Are you questioning the validity of news sources and headlines lately?
You’re not alone.
As the end of 2016 is upon us, media’s role in society has never been shakier. From social media bubbles to the fake news “crisis” and a spike in user-generated content, a new era of media experiences and consequences is impacting everyone.
Much of this is the result of older technologies like social media and the digitization and democratization of online news. But it’s unlikely to end there.
What’s to come?
Very real emerging technologies look certain to continue undermining media’s once static role of “captured” content by transforming the familiar into a fluidly editable medium. Eventually, it may be difficult to separate real from fake without great effort—and video, audio, and photographic evidence are far from immune.
For better and worse, one thing is certain, we’ll soon have even more power to create and consume media. The below selection of video articles featured on Singularity Hub this year offer a glimpse of how new technologies will further redefine media as we know it today.
“Engineered to make audio editing easier, Adobe’s Project VoCo allows users to edit voices by rearranging words or saying phrases never actually recorded, all via typing…In short, this is the audio version of Photoshop—the ability to create something from nothing. A new generation of ‘sound-shopping,’ à la photoshopping, has been born.”
“How will advanced video manipulation impact credibility? As the creators of this tool have shown, using political figures to exhibit live facial re-enactment has major implications for trusting online videos; especially when it comes to sensitive personalities and ideas.”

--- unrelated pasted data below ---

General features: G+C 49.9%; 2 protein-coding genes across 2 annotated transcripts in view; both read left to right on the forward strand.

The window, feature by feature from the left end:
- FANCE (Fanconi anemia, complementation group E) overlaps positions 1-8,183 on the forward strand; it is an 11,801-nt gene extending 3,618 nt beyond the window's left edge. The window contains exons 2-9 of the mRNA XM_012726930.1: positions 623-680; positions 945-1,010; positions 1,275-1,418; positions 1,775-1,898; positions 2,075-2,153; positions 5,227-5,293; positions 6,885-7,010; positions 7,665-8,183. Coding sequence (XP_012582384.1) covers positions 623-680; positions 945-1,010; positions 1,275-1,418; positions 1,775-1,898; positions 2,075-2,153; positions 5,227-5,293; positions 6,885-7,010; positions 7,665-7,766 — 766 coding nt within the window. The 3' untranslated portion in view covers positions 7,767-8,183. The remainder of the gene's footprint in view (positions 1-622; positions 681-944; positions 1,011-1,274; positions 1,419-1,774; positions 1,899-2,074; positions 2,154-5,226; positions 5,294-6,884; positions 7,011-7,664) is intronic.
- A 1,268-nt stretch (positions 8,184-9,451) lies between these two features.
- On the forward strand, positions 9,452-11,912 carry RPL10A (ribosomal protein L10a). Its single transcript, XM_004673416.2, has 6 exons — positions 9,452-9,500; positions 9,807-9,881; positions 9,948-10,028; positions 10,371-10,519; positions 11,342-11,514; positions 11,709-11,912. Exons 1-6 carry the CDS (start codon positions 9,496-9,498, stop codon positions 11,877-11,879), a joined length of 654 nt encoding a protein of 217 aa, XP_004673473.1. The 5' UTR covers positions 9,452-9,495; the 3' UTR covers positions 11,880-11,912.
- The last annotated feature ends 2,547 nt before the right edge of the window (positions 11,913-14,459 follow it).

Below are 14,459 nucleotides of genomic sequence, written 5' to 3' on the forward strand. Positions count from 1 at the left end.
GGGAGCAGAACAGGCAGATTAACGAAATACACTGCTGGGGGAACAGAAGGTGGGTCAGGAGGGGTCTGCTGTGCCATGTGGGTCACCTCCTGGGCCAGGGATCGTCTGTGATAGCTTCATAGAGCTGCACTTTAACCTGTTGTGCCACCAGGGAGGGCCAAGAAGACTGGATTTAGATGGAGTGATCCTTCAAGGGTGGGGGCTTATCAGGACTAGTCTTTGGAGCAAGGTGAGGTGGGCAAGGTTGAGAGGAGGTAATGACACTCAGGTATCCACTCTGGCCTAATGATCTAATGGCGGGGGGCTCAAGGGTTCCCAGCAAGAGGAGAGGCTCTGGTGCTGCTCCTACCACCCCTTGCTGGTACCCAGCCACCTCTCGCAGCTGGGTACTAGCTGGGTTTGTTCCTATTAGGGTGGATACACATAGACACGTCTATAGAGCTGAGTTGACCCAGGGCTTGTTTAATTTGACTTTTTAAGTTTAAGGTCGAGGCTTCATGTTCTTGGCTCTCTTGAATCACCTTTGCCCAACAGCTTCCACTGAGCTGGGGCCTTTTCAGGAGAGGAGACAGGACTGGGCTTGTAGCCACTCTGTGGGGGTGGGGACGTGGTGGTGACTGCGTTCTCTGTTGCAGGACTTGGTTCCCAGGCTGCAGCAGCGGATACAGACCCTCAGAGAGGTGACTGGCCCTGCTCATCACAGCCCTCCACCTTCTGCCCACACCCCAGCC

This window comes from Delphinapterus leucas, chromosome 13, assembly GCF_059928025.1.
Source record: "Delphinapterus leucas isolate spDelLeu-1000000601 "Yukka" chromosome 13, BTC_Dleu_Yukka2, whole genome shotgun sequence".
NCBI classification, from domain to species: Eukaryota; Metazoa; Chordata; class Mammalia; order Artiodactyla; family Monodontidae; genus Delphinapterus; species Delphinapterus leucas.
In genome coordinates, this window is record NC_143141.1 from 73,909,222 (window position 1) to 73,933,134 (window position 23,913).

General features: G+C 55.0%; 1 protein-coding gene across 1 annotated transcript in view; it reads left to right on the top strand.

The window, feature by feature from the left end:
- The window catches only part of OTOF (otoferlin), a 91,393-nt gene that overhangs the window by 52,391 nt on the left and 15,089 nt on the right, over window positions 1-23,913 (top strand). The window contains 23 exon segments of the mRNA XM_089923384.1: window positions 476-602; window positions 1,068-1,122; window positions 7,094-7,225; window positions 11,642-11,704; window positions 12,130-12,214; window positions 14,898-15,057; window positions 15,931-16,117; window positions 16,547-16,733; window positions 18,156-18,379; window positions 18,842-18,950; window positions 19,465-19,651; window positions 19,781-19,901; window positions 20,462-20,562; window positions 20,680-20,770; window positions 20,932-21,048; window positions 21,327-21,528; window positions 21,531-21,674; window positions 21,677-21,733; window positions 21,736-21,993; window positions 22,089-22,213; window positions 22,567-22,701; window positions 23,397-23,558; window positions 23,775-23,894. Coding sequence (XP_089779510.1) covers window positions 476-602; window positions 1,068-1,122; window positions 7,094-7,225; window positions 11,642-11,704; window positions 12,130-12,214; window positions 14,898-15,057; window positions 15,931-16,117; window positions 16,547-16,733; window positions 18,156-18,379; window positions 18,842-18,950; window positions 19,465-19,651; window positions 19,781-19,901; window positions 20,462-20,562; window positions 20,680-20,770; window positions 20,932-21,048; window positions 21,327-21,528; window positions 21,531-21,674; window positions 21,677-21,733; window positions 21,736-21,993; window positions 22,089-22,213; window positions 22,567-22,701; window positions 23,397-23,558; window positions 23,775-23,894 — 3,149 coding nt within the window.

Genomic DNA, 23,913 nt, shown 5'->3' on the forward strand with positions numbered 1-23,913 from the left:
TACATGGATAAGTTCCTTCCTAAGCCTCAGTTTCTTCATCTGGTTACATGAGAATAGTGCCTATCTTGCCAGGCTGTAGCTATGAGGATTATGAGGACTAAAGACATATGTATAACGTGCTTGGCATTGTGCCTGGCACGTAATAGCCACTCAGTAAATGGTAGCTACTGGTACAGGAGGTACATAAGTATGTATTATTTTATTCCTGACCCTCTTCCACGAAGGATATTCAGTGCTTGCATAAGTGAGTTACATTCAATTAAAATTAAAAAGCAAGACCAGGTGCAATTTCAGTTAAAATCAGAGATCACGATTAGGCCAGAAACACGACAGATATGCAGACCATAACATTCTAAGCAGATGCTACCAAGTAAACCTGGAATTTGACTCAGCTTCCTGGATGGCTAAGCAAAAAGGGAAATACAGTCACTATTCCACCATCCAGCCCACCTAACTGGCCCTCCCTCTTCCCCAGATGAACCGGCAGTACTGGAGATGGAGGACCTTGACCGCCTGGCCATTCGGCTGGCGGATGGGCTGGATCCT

“Predictive video from stills has a variety of immediate applications, most notably creating video ‘out of thin air.’ And there might even be room for more creative endeavors down the road…For better or worse, as media manipulation becomes more flexible and widespread, video as a medium will shift into something more fluid than static. Ultimately, how such technology is used will depend on the motivation of each user.”
“ ‘Adam’ showcases the peak of what is possible today. But it’s even more fascinating to imagine what will be possible ten years from now as tools like Unity become more ubiquitous, virtual reality becomes inexpensive and widely available, and mainstream internet tech can handle real-time massively multiplayer online games in VR.”
“The visceral experience of hopping between and mixing digital and physical worlds is beautifully depicted in [this] new crowdfunded short film…While the future of augmented and virtual worlds is still just forming — spending some time thinking about what worlds we’d like to inhabit probably wouldn’t hurt.”
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